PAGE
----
Matera lies in the Basilicata region of southern Italy, on the border to Puglia. Though foreign visitors often overlook the region, towns such as this offer a truly unique attraction within the area. People have inhabited this area since Neolithic times, and for a while this town was even the capital of Basilicata. Unfortunately the majority of its history is dominated by poverty, disease and slum-like living conditions.
Below the town you see today you will find many entrances to cave-like habitations. These date back many thousands of centuries. The holes in the rock are merely the entrance to a wider network of cave habitations and tunnels. This once constituted the town’s community. Such close confines and lack of air soon became a breeding ground for malaria and other illnesses. Once the nation discovered these conditions, a scandal emerged. Following this, the residents all moved into the ‘modern’ town above.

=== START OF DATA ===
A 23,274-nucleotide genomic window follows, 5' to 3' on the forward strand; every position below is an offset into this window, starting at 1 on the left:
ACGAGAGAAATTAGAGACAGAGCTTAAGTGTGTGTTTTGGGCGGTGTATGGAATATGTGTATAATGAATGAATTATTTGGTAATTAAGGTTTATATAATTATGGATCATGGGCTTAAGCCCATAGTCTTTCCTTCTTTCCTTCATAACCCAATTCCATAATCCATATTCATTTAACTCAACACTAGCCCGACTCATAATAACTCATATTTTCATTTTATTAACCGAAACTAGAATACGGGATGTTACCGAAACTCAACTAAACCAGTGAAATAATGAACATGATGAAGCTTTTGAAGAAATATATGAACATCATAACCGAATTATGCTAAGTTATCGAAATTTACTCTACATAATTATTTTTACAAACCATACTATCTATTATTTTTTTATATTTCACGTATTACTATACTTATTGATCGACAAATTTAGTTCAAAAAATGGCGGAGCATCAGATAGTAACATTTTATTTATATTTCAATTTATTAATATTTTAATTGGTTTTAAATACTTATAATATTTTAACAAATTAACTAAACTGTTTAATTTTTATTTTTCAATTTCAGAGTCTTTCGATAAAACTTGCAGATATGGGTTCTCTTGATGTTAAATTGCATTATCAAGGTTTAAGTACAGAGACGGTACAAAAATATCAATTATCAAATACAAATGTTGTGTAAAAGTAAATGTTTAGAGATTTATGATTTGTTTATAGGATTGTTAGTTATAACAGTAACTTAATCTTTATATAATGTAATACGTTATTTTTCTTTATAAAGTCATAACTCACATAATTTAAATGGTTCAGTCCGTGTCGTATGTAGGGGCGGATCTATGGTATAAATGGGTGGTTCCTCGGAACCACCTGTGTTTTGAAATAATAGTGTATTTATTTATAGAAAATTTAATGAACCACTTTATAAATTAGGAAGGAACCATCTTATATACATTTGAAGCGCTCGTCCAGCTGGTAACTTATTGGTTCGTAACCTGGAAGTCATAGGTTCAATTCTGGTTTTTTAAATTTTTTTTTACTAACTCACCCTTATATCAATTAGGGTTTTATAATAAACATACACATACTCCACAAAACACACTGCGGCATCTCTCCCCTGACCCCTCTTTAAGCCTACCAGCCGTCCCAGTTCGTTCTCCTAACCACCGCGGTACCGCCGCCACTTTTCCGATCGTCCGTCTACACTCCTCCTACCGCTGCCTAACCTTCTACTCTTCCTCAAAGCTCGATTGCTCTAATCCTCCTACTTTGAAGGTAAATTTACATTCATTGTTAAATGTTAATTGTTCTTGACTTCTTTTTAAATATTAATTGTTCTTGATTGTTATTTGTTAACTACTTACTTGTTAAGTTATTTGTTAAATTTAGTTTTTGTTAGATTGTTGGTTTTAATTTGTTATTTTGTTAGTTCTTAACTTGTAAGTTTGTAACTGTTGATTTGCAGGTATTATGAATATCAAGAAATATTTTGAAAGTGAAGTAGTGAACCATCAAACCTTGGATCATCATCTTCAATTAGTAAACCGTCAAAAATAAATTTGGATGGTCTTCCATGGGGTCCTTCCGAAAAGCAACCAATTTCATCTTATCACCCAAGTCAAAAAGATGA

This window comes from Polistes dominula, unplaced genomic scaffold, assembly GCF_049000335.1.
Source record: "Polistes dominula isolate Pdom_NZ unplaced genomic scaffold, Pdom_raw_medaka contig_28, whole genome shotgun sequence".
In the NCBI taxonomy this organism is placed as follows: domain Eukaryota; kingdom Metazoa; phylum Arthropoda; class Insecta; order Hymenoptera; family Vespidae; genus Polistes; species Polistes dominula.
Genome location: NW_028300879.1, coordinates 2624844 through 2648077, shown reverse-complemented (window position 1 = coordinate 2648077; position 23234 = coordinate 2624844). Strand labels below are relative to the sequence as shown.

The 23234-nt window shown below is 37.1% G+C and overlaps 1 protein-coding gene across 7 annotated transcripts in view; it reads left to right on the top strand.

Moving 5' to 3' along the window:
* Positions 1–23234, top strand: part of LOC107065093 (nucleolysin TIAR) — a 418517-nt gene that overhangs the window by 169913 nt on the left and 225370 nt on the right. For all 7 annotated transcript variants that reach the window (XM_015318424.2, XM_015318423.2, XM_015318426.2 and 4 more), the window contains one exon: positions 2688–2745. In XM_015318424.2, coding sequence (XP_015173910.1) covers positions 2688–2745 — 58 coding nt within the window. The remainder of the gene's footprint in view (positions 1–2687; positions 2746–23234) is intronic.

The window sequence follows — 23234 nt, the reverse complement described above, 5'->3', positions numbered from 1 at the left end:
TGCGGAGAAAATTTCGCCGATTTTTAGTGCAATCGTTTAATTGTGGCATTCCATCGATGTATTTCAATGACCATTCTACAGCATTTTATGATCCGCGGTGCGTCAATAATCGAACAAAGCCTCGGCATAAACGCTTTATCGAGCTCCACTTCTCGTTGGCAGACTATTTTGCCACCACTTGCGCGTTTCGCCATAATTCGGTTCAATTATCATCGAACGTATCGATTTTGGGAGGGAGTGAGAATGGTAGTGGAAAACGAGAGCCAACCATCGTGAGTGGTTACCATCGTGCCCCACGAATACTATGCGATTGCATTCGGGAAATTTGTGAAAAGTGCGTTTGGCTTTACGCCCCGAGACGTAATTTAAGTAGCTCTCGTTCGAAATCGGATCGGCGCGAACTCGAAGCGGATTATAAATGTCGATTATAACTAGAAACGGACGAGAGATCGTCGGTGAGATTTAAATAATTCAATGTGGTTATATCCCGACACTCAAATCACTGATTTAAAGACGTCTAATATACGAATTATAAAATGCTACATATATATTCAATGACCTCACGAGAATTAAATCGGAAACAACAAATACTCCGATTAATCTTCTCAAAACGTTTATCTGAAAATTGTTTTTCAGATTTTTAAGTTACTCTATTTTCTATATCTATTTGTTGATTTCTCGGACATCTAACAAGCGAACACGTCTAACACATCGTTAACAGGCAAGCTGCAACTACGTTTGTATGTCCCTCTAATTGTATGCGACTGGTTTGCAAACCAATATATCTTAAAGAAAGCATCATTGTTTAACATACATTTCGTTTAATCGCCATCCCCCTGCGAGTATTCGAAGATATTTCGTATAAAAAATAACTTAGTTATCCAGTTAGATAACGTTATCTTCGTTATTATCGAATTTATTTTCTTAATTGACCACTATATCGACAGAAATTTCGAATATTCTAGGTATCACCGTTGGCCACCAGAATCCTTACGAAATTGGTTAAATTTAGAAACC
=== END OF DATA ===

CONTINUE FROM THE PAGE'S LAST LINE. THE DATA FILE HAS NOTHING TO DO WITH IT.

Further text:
Today, these hellish living conditions are long gone, and many Materani have converted the spaces into B&Bs and other holiday residences of varying price brackets. This is a great way to spend your night in Matera, and is now of course completely safe and even very atmospheric! Alternatively, during the day you can explore these cave residences. You can do this alone or with a guide. If going alone, we still recommend you find a guide book or inform yourself about their unique and engrossing history.
Interestingly, it is the cinema that dominates Matera’s recent history. Its rocky and cavelike sassi make it a favorite amongst directors at the helm of biblical stories. For example, Pasolini’s The Gospel According to St Matthew and the Mel Gibson epic The Passion of Christ both used its landscapes as a substitute for Jerusalem.
If you have the time, the underground swimming pools of the area are also really worth a visit. They are truly one-of-a-kind, and are equipped with modern facilities and atmospheric lighting.
Matera has a train station that connects directly with bari, which is only 40 miles away. When visiting we advise to book tickets to the churches and other attractions in advance, as some close for long periods of time and some are only open at weekends.